The last challenge is administrative which includes risk management, skill and expertise gaps, and poor data quality.
After laying out the challenges, Iwan explained how deploying Graph Database helped. By using the technology, DGT can collect data from various sources, both internal and external. The analysis allows them to identify, investigate and escalate the tax revenue potential. Graph Database enables them to implement an information administration system with single case management and a method of predictive analytics based on risk assessment.
Iwan elaborated with the use case of Data analysis of Badan Penyelenggara Jaminan Sosial Kesehatan (BPJS) or Social Health Insurance Administration Body. BPJS owns some information related to the number of employees working in Indonesia and the amount of BPJS fees paid by companies. DGT has some information related to the number of employees and total salaries. Using tax invoices as input, big data can dig up some inter-data correlation, especially for transfer pricing prevention. Each transaction pool can be mapped, clarifying the transfer pricing indication.
In closing, Iwan reiterated the key points of his presentation. Graph Analytics big data is highly effective, accurate and reliable, allowing the speedy achievement of DGT’s revenue target as well as revealing tax fraud and tax avoidance issues. Overall, Graph Database technology helps achieve DGT’S key objectives.
TigerGraph Live Demo
After speakers’ presentations, Ghulam Imaduddin, Director, Solution Engineering at TigerGraph did a live demo on how to use Graph Database technology. He displayed the TigerGraph dashboard for the management of fraud. There are total alert cases that come from the algorithm that TigerGraph implements in Graph Databases plus a feature of ‘location’ which is important for fraud prevention. Agencies can view the summary and recommendations as well as recorded cases and, if necessary, can customise all the features for specific needs.
Ghulam went on to explain how to create alerts and follow cases. By using TigerGraph, agencies can know and track all the cases from the beginning, showing show things that trigger transactions. Agencies can customise the criteria and priority in creating alerts. TigerGraph already provides the algorithm for any kind of criteria, from basic to advance, so agencies can utilise that easily.
After the informative presentations, delegates participated in interactive discussions facilitated by polling questions. This session is designed to provide live-audience interaction, promote engagement, hear real-life experiences and impart professional learning and development for the participants. It is an opportunity for delegates to gain insight from subject matter experts, share their stories and take back strategies that can be implemented in their organisations.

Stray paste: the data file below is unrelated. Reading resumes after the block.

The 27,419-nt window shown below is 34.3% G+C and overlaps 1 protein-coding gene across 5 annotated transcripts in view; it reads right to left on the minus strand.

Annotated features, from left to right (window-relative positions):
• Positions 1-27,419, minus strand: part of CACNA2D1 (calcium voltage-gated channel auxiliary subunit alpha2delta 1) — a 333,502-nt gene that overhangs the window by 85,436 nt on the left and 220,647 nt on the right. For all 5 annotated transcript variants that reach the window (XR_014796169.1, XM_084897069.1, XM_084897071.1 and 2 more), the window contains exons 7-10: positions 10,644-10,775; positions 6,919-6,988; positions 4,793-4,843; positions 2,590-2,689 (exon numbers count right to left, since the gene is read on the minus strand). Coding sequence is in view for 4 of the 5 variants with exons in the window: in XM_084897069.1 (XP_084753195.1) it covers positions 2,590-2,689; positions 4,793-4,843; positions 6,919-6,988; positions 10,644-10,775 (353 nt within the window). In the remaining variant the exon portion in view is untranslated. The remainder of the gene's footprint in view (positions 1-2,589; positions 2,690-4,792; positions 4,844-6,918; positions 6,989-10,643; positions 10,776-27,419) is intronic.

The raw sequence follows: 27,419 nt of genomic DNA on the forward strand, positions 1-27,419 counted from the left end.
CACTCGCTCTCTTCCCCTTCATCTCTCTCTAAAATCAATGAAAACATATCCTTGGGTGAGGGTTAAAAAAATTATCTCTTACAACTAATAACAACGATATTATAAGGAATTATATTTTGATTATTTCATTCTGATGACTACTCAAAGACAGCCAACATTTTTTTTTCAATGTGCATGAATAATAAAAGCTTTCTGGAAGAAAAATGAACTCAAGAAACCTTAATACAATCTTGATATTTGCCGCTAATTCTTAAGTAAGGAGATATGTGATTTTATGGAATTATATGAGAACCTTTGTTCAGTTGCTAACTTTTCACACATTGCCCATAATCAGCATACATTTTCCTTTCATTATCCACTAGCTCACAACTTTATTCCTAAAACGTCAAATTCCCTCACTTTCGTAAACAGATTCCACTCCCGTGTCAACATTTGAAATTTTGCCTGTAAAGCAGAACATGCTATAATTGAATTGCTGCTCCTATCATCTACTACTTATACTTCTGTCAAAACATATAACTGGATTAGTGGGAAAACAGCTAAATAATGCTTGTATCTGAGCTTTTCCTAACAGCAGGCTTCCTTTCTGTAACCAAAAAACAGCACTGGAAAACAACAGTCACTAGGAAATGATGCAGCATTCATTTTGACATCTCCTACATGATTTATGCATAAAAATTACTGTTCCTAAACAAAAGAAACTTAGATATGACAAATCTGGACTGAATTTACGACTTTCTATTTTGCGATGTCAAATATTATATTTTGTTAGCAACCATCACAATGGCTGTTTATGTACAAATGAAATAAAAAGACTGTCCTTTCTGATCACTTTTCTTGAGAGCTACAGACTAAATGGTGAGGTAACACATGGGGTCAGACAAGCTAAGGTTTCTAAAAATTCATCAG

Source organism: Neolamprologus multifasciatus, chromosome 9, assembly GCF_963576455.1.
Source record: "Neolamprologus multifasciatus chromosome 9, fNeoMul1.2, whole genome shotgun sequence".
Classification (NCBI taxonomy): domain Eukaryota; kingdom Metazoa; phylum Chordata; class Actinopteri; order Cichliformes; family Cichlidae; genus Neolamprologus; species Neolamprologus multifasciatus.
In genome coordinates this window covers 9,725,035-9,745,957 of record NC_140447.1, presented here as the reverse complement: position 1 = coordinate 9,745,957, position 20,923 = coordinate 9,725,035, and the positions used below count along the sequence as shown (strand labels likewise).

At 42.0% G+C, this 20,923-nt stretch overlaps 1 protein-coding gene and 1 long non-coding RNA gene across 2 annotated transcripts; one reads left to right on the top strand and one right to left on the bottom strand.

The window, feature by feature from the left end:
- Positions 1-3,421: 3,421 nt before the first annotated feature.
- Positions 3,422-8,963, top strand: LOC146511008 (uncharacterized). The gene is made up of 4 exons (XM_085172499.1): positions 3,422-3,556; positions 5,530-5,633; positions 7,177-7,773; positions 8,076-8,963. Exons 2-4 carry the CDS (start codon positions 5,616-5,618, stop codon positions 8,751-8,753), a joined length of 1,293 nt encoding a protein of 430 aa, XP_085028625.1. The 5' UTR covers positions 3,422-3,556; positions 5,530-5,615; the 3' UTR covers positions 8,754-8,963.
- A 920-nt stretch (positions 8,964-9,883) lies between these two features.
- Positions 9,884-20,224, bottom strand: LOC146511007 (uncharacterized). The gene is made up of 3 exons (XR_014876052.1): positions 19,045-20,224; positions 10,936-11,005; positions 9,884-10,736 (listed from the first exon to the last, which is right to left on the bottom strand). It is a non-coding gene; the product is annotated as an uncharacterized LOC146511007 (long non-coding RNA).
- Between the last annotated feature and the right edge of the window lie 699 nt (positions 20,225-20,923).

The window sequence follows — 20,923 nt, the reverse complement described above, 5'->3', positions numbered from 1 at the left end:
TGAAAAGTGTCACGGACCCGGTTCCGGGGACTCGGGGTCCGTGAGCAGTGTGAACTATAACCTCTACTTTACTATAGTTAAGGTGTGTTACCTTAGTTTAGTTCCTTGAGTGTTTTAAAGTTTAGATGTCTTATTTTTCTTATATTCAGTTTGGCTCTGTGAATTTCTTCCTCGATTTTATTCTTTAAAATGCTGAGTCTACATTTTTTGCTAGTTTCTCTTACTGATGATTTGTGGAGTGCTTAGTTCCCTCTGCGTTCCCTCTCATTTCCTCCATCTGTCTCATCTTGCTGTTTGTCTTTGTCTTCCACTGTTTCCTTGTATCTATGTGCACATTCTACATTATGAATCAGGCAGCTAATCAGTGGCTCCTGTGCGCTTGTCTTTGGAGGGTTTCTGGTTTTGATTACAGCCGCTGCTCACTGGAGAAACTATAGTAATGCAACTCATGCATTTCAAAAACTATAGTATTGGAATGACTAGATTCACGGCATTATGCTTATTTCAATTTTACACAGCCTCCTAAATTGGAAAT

The first question asked whether delegates are familiar with the advantages of Graph Database and how they will enhance their daily decision-making process. Almost half (43%) said that they are familiar but currently have not implemented this technology. A little more than one-third are not familiar and have not implemented this technology while about a fifth (19%) are currently using it.
A delegate from the Indonesian Ministry of National Development Planning said Graph Databases are important and will be beneficial in informing policies, but unfortunately, at present, her organisation has not adopted this technology.
Reza believed that Graph Database technology will be the future technology that many agencies adopt, not just for fraud detection, but in other areas. Iwan added that in taxes, there was a lot of modus operandi for fraud. Sometimes the ambiguity of the regulations allows bad actors to find a loophole to commit fraud.
The second question inquired about how the current usage of graphs in delegates’ organisations. Almost half (46%) acknowledge they use graphs to a limited extent, especially in the initial phase of exploring how graph could be of value. Almost one-third (31%) used graphs in several projects but not at the production level and not on a large scale. Almost one-fourth (23%) used graphs in a small way and had some understanding of how graphs work.
A delegate asked whether the data has to be well-constructed to use Graph Database. Ghulam clarified that the data did not need to be well-managed. In fact, one of the benefits of TigerGraph is data management – agencies can have raw data with few connections and TigerGraph can link the data and make predictions.
On being asked about how they see that graph can be valuable to them, a little more than one-third (37%) chose a 3600 view of the customer. Delegates were equally divided (25%) between identity graph and supply chain while 13% chose fraud or money laundering.